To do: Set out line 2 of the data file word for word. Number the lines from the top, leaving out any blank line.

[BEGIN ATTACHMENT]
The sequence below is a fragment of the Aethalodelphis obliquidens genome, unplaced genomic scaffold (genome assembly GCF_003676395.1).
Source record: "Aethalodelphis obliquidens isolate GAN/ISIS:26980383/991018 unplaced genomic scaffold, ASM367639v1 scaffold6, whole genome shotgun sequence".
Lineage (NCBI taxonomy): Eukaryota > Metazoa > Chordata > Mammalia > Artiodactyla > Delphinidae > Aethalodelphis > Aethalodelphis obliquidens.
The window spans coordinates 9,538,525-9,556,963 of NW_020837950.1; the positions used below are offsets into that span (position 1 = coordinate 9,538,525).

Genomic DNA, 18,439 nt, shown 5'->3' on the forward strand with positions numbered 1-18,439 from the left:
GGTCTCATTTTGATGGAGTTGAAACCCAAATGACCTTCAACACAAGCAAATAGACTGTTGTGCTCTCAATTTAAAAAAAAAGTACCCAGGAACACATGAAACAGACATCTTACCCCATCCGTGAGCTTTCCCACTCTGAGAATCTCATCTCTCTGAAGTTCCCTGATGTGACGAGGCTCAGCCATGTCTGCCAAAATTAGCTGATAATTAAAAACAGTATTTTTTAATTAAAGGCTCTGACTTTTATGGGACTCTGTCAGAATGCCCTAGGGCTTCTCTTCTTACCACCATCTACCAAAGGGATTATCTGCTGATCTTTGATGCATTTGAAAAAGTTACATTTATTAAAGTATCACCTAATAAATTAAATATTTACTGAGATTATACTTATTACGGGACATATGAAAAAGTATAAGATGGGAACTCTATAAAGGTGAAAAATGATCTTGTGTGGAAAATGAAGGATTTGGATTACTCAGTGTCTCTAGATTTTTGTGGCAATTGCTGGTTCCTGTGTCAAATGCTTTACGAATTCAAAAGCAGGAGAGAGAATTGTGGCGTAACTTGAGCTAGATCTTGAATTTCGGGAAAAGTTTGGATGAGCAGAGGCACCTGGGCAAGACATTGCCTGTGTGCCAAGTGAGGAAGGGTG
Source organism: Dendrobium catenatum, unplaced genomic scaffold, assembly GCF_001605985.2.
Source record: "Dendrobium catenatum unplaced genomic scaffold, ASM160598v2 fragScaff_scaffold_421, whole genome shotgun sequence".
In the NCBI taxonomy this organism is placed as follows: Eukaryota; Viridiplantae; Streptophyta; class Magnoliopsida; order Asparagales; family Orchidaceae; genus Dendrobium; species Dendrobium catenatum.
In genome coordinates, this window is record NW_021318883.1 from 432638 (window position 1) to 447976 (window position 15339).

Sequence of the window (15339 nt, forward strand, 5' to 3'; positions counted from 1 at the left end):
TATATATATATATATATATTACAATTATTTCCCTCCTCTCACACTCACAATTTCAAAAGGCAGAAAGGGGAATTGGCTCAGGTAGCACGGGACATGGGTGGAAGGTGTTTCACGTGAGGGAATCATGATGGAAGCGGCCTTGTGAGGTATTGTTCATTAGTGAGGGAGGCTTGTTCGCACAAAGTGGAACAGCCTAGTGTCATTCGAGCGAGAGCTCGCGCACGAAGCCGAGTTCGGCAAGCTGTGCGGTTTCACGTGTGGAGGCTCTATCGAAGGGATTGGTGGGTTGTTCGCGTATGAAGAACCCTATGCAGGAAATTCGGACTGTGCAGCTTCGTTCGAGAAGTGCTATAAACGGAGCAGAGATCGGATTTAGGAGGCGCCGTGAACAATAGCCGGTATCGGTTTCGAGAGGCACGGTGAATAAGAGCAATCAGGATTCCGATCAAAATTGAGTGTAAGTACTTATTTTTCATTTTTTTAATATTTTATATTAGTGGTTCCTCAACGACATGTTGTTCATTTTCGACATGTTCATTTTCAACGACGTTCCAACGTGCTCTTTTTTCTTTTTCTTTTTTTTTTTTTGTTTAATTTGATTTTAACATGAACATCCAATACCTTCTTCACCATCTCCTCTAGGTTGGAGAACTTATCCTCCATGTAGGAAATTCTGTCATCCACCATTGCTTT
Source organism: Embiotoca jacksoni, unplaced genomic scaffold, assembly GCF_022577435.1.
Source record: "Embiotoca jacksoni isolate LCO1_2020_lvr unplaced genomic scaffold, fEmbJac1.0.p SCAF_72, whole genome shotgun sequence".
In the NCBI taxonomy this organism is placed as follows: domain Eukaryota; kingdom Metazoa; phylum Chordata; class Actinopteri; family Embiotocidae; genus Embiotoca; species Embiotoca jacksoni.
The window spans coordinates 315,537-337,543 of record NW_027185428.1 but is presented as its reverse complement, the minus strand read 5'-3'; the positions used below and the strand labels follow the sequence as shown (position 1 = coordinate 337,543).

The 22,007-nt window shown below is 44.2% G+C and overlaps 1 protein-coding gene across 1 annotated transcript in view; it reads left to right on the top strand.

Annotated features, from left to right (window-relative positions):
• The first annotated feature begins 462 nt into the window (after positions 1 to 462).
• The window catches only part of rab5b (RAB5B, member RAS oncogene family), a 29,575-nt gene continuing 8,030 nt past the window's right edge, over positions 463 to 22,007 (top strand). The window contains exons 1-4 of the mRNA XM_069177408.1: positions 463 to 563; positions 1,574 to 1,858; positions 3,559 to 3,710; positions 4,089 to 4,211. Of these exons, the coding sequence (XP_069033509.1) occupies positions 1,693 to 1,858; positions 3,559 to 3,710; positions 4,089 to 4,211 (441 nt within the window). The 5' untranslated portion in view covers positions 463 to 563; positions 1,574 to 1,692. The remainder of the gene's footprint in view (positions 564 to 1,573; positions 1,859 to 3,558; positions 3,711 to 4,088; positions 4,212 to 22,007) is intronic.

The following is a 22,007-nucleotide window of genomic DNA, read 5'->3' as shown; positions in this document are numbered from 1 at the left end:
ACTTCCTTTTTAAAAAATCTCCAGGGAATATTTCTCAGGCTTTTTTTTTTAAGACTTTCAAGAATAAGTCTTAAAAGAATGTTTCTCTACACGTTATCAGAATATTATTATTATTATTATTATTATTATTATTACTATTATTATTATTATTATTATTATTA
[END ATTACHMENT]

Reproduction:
Source record: "Aethalodelphis obliquidens isolate GAN/ISIS:26980383/991018 unplaced genomic scaffold, ASM367639v1 scaffold6, whole genome shotgun sequence".